After two circuits around town we gave up and decided to just drive and see where we ended up -- which turned out to be smack dab in the middle of a bike race. I'm not sure which one it was -- there seem to be lots of them around these parts lately -- but we found ourselves tailing the pack right across the finish line. "Did we win?" Kate asked. No, but it was fun anyway.
Since we were near the American Military Cemetery, we thought we'd stop in for a peek. Good decision, as it turns out, since it was Memorial Day Weekend and the cemetery was festooned with flowers. In addition to the 5,000+ WWII soldiers buried there, the cemetery also contains the tomb of General Patton, also nicely decked out with flowers.
A few photos:
The weather was truly crummy but somehow seemed appropriate for a day of touring cemeteries.
The interior of the beautiful chapel on site:
Three of the four huge floral wreaths just before the path to the graves:
They were from the American Battle Monuments Commission, the American Embassy, the President of the United States (Will was so excited: "Barack Obama sent that? Cool!!"), and one I think was from Holland.
Right? That's a big "H" on the ribbon.
Here's Will in front of General Patton's tomb:
Some shots of all the headstones, each of which had an American flag, a Luxembourgish flag and a rose:
This is the headstone of a Jewish soldier:
There were little stones placed on all of the Jewish headstones, and I knew I'd seen that before but couldn't remember what it meant. So I googled it.
After finishing our tour of the American cemetery, we decided to head over to the German Military Cemetery, just a few kilometers away. This is where the German soldiers killed in WWII battles (mostly the Battle of the Bulge and other skirmishes around that time) are buried.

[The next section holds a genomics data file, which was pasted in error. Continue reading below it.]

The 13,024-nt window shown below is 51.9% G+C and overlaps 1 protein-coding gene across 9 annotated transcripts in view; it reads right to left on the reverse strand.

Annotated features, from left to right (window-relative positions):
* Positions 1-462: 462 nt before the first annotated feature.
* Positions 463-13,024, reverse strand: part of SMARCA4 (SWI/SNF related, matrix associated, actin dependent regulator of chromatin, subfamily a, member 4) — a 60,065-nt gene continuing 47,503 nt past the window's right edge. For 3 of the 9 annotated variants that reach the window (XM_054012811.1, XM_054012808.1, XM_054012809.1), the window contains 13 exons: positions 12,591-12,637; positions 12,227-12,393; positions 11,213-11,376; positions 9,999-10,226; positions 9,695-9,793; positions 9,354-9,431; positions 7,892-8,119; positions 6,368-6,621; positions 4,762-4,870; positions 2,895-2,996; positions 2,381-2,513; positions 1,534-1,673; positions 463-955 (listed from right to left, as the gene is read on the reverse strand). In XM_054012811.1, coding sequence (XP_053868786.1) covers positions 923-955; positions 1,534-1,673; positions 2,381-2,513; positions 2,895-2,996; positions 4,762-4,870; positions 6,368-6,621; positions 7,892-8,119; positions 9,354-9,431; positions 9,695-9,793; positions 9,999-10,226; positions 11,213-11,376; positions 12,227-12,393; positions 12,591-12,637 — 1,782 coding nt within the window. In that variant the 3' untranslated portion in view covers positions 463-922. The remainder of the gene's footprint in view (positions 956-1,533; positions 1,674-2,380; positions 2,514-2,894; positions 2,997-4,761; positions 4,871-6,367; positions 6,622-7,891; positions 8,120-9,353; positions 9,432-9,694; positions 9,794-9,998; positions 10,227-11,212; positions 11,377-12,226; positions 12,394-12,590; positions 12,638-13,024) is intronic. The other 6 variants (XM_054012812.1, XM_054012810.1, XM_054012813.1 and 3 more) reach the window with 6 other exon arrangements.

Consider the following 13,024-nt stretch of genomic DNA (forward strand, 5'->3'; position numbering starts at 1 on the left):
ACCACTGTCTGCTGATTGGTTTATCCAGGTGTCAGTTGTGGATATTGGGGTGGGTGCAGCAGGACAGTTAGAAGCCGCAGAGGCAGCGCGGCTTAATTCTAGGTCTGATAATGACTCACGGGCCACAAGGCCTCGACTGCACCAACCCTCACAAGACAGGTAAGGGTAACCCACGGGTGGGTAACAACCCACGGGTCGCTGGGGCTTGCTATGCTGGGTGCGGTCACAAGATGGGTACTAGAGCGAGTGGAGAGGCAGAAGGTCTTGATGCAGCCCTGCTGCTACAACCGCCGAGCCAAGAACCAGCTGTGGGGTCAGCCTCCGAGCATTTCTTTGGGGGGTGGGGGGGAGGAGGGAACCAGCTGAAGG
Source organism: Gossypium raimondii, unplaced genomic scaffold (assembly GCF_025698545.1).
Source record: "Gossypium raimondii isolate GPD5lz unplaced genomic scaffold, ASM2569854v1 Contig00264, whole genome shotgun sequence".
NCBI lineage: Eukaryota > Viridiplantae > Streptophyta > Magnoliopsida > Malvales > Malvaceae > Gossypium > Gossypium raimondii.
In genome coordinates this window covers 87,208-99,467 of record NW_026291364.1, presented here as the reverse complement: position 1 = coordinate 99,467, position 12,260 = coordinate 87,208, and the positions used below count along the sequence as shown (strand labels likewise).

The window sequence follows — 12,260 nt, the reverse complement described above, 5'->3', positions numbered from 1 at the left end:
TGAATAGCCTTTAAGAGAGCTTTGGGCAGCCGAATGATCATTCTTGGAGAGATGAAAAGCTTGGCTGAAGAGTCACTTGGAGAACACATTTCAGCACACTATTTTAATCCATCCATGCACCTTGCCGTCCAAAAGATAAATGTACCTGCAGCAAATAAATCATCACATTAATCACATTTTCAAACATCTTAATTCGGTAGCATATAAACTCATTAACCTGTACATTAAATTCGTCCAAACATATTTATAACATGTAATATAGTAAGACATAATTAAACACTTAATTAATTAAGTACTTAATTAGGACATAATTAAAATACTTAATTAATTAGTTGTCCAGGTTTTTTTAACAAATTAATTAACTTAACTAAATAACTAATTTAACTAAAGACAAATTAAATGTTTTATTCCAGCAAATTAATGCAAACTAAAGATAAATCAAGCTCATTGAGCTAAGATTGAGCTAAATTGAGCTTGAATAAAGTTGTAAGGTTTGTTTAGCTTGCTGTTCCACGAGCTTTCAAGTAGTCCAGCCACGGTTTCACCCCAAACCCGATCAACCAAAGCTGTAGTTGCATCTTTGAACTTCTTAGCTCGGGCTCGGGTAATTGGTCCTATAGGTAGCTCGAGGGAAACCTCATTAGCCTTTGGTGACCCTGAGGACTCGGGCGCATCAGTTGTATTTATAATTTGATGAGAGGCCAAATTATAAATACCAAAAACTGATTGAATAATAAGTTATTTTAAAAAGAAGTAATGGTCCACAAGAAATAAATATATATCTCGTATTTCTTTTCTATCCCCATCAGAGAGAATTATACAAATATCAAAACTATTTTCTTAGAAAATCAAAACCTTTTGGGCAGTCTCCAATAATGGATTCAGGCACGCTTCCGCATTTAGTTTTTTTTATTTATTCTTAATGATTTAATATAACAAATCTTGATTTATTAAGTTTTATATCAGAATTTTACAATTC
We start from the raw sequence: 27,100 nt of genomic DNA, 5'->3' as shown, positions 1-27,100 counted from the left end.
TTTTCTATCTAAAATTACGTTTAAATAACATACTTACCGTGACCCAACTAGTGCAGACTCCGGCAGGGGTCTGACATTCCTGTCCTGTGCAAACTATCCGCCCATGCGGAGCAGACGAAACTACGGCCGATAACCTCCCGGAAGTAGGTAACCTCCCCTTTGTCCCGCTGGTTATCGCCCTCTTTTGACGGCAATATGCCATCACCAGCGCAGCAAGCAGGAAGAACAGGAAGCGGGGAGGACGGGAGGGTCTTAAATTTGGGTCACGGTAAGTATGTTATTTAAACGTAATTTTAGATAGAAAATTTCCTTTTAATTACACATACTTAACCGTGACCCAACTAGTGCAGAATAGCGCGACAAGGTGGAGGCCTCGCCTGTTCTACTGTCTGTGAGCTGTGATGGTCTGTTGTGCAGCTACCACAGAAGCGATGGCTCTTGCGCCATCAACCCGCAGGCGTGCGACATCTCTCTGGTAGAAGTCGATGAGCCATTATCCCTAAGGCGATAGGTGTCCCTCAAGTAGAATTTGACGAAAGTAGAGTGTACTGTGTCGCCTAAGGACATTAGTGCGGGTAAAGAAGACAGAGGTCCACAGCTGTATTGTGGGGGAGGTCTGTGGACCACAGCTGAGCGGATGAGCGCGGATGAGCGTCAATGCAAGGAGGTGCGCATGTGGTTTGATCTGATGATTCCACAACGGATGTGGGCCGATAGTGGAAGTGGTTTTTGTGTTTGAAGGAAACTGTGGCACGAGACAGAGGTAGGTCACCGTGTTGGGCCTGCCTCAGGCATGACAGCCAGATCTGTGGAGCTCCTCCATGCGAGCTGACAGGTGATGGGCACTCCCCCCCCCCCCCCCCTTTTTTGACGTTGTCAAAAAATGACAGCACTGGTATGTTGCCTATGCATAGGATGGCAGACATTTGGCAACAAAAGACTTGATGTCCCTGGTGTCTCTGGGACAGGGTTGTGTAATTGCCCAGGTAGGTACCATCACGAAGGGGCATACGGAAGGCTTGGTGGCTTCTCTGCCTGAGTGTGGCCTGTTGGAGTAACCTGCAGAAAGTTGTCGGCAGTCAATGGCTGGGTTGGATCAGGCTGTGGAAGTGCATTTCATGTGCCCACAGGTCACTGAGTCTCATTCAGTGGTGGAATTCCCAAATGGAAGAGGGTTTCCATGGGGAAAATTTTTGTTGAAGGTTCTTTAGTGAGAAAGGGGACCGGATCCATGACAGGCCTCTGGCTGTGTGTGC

There are approximately 10,000 German soldiers buried here.
It was quite stark compared to the American cemetery, though perhaps it's not fair to compare the two around Memorial Day!
Each gravestone marked the burial site of FOUR German soldiers; two listed on the front:
And two on the back:
Many of the soldiers were unnamed. I think the marker above reads "Two German Soldiers."
An interesting tidbit: I was surprised by the large number of soldiers buried in these two cemeteries, especially since I know there are quite a few of these military cemeteries scattered around nearby. It made me wonder what percentage of soldiers killed in battle are interred in the country in which they are killed and how many are sent home. A sign in the American cemetery said that around 61 percent of American soldiers killed in WWII were sent home and 39 percent buried near where they fell. I wonder what the percentages would be for German soldiers?
So, the day didn't turn out as planned but was interesting just the same!